Moto G targets the low-end for Motorola

 
Oliver Smith
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MOTOROLA, Google’s mobile handset division that reported a $248m (£154m) loss last quarter, is betting that low-cost smartphones will rejuvenate its struggling business.

The Moto G is Motorola’s latest effort to take back the consumer smartphone business, but it’s a device that shuns the high-end price tag of competing devices from Apple and Samsung.

“You probably paid five or six hundred dollars for your smartphone, most people in the world can’t afford this,” said Motorola chief executive Dennis Woodside yesterday, adding “We think industry should deliver more value for the consumer’s dollar.”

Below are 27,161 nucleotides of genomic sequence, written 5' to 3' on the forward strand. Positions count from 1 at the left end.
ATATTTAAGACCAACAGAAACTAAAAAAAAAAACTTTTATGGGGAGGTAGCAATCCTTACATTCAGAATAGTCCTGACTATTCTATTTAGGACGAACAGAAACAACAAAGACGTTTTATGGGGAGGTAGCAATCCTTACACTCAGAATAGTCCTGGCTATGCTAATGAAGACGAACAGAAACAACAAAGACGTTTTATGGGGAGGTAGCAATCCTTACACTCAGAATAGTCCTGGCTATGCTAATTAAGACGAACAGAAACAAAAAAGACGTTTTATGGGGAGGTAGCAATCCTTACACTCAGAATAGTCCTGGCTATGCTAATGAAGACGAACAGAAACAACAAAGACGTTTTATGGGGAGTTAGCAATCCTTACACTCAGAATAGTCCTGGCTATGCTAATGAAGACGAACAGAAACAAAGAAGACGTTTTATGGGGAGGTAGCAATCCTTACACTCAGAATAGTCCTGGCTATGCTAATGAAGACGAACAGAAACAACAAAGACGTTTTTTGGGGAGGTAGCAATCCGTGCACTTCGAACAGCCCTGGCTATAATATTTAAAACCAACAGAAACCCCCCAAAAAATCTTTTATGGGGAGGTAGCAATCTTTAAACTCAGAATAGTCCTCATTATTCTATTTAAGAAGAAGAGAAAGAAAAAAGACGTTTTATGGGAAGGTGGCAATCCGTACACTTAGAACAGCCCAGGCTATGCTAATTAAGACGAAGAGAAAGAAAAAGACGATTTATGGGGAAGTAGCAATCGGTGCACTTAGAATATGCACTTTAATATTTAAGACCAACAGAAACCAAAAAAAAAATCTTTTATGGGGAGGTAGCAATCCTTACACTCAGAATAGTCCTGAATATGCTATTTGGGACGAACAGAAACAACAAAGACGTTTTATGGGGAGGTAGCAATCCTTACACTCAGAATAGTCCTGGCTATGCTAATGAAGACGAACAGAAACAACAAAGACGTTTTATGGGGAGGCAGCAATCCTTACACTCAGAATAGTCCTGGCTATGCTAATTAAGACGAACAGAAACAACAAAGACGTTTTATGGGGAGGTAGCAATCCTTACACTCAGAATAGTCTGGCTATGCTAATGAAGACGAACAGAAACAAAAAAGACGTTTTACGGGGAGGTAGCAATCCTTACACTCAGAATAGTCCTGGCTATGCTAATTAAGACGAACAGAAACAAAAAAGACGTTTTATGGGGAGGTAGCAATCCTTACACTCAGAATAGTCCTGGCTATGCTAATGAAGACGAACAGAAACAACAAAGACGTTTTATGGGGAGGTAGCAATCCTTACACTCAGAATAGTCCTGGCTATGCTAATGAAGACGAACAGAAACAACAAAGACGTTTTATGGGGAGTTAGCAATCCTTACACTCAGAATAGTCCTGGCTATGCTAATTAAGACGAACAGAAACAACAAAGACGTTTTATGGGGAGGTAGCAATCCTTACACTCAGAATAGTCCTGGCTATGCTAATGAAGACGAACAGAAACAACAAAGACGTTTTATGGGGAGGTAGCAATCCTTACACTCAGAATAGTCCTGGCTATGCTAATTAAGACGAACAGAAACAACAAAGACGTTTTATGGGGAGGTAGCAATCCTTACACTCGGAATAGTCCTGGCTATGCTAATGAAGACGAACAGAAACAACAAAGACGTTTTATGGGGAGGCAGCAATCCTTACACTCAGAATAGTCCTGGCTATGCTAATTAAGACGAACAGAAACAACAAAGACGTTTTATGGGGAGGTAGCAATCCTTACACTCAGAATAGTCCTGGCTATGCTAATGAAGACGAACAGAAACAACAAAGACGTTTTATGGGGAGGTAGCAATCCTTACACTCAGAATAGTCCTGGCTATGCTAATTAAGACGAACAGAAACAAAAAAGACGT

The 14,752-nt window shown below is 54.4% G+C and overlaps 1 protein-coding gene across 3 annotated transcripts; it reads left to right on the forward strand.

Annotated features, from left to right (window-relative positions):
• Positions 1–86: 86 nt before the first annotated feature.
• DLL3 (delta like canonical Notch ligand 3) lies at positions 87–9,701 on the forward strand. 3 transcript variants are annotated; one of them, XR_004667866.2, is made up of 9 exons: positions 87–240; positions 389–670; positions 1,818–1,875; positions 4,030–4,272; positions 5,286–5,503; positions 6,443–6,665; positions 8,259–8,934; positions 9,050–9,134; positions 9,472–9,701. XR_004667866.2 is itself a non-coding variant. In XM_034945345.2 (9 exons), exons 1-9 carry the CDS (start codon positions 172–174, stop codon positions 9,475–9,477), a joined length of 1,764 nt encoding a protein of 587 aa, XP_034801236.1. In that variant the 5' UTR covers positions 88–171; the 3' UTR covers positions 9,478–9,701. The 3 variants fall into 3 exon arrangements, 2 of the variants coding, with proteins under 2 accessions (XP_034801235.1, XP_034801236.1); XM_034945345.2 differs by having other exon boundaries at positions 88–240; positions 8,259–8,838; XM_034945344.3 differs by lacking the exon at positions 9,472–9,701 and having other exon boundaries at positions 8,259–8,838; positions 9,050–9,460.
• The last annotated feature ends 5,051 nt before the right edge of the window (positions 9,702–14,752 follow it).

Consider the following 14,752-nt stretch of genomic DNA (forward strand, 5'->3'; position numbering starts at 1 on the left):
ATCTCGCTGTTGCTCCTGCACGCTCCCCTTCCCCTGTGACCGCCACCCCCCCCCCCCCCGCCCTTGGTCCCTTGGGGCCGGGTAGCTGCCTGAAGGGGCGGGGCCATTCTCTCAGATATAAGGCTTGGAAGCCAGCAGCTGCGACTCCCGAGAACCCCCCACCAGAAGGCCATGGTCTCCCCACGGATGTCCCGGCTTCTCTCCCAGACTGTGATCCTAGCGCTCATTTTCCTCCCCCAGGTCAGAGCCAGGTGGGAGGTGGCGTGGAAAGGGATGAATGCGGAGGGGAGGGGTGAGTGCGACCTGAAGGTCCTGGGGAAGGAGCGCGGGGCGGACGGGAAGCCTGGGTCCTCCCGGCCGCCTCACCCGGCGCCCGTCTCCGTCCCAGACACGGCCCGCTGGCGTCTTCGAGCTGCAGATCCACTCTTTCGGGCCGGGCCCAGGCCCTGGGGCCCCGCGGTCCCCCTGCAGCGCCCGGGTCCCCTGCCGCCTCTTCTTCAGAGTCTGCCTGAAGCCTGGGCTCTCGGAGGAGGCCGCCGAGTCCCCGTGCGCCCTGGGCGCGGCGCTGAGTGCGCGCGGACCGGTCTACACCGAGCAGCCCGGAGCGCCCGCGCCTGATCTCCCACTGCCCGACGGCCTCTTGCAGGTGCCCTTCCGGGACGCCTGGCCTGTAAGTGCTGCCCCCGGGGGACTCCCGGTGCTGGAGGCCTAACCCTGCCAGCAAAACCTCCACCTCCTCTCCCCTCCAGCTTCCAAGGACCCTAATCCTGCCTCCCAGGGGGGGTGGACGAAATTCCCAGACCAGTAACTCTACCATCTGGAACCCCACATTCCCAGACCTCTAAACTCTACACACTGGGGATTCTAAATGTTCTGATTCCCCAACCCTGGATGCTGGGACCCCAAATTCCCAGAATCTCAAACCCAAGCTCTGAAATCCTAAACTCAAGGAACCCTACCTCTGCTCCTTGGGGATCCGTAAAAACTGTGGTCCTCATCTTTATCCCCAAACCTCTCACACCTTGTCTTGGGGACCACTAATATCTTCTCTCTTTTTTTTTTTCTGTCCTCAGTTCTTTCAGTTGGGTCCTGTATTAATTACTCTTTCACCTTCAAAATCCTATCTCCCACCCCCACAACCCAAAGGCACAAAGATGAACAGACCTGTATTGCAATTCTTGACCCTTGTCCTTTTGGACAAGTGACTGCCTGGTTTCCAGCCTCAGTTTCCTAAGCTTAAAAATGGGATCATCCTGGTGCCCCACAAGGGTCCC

The new Moto G, available in a few weeks, will retail for only £135 without a contract, a fraction of the price of Apple’s £549 iPhone 5s or Samsungs £499 S4.

Motorola insists that its new device does not compromise on quality either with its quadcore processor and high quality screen.

“It’s a smartphone with a premium experience at a fraction of the cost,” said Woodside.

Even if the Moto G is successful it may not allow Motorola worldwide success, as Motorola’s ownership by Google will force it to sit out of China, the world’s largest smartphone market.